Does this mean that we should take his candidacy seriously?
As people of color, our political perspective is just as complex and diverse as our hue. Though many of us do identify with the Democratic Party, there are some of us who are independents, conservatives or – gasp – do not bother to vote at all. This is why it wouldn’t be fair to outright dismiss Cain’s candidacy as just another race traitor lackey for the conservatives, because in an unusual way, many black Republicans feel that they are too addressing issues related to racial inequality and social standing in society, even though their approach to addressing these issues are different. Whereas black Democrats believe that the government is responsible for social issues, and as such, must be the guiding force for change, black conservative argue that economics, along with behavioral pathologies, such as abortion and drug addiction—not so much racism—are the root of current inequalities and that the greatest equalizer is the free market system.
Cain’s candidacy seems to perfectly tap into the frustration that many blacks feel about today’s political landscape. Unlike his ABC (American Black Conservative) predecessor Michael Steele, Cain uses his racial identity to not only win over votes, but to speak directly to the black community.When Cain makes racially charged declarations such as, “the media was scared that a real black man was running,” it echoed, in a sense, similar sentiments that we’ve recently heard from many black pundits and politicians who have been critical of President Obama, including Dr. Cornel West, who, a couple of weeks ago, made statements challenging Obama’s “blackness.”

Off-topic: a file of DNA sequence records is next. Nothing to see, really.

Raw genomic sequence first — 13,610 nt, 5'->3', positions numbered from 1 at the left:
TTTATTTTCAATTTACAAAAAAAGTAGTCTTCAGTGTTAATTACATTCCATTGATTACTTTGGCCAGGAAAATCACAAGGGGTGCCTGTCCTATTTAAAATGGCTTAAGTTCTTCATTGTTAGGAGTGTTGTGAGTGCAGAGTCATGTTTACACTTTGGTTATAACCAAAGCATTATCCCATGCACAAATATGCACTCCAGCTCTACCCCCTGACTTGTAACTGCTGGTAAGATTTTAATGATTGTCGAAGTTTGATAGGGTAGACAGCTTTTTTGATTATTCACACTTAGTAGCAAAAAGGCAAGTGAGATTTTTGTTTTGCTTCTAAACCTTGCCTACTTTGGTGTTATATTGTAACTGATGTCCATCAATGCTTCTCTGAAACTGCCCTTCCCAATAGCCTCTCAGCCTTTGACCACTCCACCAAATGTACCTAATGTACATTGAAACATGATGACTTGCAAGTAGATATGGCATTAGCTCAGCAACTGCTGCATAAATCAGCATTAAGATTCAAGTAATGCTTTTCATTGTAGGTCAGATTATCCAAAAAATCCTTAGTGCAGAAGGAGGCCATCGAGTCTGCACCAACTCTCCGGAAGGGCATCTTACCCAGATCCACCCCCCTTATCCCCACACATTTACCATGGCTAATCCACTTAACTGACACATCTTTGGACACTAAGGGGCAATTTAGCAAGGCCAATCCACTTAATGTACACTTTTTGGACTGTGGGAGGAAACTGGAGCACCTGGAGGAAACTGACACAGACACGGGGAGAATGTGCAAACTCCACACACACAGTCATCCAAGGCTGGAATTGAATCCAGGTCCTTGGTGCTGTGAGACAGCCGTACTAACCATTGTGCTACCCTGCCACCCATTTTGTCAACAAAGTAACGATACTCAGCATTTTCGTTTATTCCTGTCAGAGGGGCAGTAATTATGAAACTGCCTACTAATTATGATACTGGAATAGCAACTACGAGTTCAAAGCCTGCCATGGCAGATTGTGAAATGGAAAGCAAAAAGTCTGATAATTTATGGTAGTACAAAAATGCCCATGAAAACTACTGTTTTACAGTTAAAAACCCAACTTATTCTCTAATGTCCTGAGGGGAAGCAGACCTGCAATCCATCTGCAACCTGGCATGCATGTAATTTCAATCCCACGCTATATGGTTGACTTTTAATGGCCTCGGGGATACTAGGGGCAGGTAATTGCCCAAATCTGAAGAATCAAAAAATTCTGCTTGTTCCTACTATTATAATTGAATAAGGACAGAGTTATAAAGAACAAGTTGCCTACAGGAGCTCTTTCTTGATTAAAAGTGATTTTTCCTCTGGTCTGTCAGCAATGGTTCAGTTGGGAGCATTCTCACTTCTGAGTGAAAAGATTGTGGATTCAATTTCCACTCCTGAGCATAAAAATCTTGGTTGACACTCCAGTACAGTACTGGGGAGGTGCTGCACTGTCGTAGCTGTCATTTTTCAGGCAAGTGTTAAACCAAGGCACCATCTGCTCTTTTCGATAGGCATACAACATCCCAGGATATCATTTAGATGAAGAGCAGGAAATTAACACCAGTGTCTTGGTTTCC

But sometimes, Cain’s tactics are a little over the top; for instance, during his 2004 Georgia Senate bid when he used stereotypical language and imagery in a radio ad to urge black voters to support Republicans. Essentially, his core message appeals to the conservative nature of the African American community, particularly on social issues. Cain is not the first candidate on either side of the political aisle to use race or stereotypical imagery for the purpose of swaying black voters. In the mid-term election, the Democratic National Committee waged a multi-million dollar advertising campaign, which included the use of civil rights leaders in an effort to reach out to African American voters.
So does this mean that we should view Cain’s candidacy as a threat to President Obama? Herman Cain doesn’t have a snowball’s chance in hell of winning the white house, let alone the nomination. I’m not saying that I agree with his candidacy, but at this point, I don’t agree with either side of the political spectrum. But why should we feel like the Democrat Party are the only ones worthy of being taking seriously – especially when in my politically Independent mind, neither party has the best track record of developing and fostering a black political agenda?
Charing Ball is the author of the blog People, Places & Things.
(Eurweb) — Michael Steele is now on the payroll of MSNBC and TheRoot. The former Republican National Committee Chairman, whose rocky two-year reign ended earlier this year, has been hired by MSNBC as a political analyst, and also TheRoot.com as a contributing editor. The website’s executive editor Joel Dreyfuss says Steele’s addition simply reinforces its original goal — to represent “a multiplicity of black views.”
(TheLoop21.com) – At this point Michael Steele’s tenure as RNC Chair has become such a joke, that it’s hard not to wonder if he’s intentionally writing the punch lines himself.
As everyone who doesn’t live under a rock now knows, a recent report revealed that on Steele’s watch, the RNC billed thousands of dollars on luxury hotels and travel, and most embarrassingly, a bondage themed nightclub. (Try to read that sentence without giggling. It’s virtually impossible.)
Despite his early run-ins with (and subsequent retreat from) Rush Limbaugh, his multiple verbal gaffes (including musing on the record that the GOP was not likely to reclaim the House this year), it is Bondage-gate that appears to have finally turned Steele from laughingstock to the political equivalent of Dead Man Walking.